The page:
MOTORCYCLES ARE NOT FASHION ACCESSORIES
By: Morbid Maiden
When I was asked to write this article, my initial thoughts included enthusiasm and excitement. Upon subsequent reflection, I realized that many people who may read this article are most certainly not going to feel the same way. Regardless, I believe in expressing oneself, even in the face of adversity and potential backlash, and especially when the message to be conveyed is one of such importance as that to be discussed herein. Thus, I committed to writing this article, and I will spare no one’s feelings in the process.
Ladies, I have a serious announcement to share with you. Motorcycles are not fashion accessories. This may come as a shock to many of you, because I see the way you pose with your motorcycles and the clothes/gear that you wear when you ride. The former seems to predominate over you actually riding, and the latter just makes the rest of us cringe.
So it was not that long ago that I decided to attend an all-woman’s motorcycle campout and ride. I usually steer clear of gender-segregated events, but my curiosity got the better of me. And besides, I knew that I was already harboring some negative preconceived notions about such an event, and it would be very dishonest of me if I were to voice my contempt for an event that I had never attended. So, I packed up my camping gear and strapped it to my sissy bar, purchased my ticket, and decided that I was babe enough to ride out.
I decided to join one of the meet up groups that formed for the main purpose of gathering a group of event attendees who lived near each other, so we could all ride together to the event. Now, I want to point out that up until this point, I had only ridden with men. I was not necessarily opposed to riding with women, but I just did not know any females who rode, and I tend to get along better with men, so I never really gave it much thought at all. But now I do – every time I am invited on a ride. And the remainder of this article will illustrate just why I now hesitate to ride with women who I do not know.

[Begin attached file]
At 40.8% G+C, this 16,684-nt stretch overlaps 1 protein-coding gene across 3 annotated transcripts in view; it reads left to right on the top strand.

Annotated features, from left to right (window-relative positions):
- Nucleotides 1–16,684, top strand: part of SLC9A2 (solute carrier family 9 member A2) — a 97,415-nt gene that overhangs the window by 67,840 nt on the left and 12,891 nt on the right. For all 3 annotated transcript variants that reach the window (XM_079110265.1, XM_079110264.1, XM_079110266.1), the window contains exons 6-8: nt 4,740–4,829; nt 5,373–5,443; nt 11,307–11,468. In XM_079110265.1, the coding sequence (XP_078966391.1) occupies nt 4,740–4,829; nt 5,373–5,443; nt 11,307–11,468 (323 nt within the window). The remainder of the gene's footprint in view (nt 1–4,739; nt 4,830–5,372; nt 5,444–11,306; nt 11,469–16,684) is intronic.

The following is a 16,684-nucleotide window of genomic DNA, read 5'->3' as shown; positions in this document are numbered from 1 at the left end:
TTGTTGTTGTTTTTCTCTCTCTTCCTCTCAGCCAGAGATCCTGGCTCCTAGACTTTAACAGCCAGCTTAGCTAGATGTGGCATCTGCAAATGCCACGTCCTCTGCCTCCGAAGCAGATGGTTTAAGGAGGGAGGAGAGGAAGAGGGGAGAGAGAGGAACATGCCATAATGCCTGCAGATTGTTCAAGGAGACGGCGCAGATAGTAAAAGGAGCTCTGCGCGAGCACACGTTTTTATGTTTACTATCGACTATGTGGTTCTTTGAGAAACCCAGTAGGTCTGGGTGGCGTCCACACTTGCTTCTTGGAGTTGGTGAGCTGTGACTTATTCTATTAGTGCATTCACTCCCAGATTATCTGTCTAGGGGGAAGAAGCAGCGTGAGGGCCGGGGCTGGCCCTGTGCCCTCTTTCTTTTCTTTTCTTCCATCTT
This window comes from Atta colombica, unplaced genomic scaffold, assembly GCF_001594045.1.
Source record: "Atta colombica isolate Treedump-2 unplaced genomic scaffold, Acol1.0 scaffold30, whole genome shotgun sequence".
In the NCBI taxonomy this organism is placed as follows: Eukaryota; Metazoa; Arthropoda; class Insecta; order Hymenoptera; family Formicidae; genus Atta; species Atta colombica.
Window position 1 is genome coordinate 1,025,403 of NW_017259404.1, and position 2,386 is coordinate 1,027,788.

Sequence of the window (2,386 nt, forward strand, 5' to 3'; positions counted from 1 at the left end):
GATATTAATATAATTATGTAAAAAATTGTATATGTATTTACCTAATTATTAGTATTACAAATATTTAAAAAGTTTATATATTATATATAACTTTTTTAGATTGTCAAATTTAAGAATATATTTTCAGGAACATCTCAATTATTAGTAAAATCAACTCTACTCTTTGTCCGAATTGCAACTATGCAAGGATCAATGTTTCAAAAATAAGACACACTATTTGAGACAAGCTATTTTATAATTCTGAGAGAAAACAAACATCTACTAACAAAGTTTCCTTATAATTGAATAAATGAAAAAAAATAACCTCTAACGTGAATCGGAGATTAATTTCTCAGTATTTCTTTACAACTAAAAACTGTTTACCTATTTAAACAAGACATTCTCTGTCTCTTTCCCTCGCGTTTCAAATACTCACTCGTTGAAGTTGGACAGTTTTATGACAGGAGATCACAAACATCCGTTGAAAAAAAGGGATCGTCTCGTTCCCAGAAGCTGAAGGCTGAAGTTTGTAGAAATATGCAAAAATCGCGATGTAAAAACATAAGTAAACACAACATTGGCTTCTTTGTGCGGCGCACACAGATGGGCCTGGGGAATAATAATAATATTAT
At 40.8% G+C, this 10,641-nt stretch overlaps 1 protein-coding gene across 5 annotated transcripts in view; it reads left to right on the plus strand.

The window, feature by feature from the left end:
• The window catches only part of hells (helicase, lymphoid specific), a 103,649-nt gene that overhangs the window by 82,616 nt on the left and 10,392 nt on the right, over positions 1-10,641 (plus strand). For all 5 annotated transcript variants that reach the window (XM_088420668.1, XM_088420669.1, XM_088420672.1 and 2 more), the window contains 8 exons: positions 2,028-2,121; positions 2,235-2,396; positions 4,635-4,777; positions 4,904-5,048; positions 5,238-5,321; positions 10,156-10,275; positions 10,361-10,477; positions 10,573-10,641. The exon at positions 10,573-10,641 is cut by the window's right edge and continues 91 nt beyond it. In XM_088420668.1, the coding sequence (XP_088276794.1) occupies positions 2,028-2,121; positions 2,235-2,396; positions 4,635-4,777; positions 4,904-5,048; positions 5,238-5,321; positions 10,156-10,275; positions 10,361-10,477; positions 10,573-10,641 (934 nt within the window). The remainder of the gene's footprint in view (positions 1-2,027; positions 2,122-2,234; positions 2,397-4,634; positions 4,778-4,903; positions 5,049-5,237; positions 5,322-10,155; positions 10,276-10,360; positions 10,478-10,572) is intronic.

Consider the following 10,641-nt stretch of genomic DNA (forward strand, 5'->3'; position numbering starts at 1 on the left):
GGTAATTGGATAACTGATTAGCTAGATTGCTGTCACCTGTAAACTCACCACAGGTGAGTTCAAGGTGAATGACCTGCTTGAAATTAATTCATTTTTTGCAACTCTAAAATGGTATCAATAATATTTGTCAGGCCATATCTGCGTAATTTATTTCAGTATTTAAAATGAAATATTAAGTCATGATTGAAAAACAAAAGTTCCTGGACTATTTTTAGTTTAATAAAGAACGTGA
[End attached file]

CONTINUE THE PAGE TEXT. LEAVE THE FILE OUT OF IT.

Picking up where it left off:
The meet up itself was uneventful and fine – most of the women were very welcoming and friendly. It was the actual ride to the event that was an issue. I will not sugar coat this - many of these women should not have been riding motorcycles on public streets. Many of these women should still have been practicing in empty parking lots. I am not a hater, by any means, but my reasoning is that many of these women literally put the lives of others at risk, by selfishly joining a large group of riders on machines that are dangerous enough on their own. Well, the motorcycles themselves are not really dangerous, as the risk really lies with the lack of protection that exists if an accident were to occur. But I have digressed.
Other than incidents where I get cut off or experience some type of close call while riding, I always feel very safe and comfortable on my bike. I have put over 10,000 miles on this particular bike just these passed 10 months, so I know the way she moves, the way she feels, and the way she purrs. I have ridden many mountain roads with large groups of men, with the twisting roads, traffic congestion, and less-than-ideal weather conditions. Yet, I have never felt nervous or uncomfortable. But once I rode with a group of women, on flat roads in ideal weather conditions – I did not feel nearly as safe and comfortable, through no fault of my own.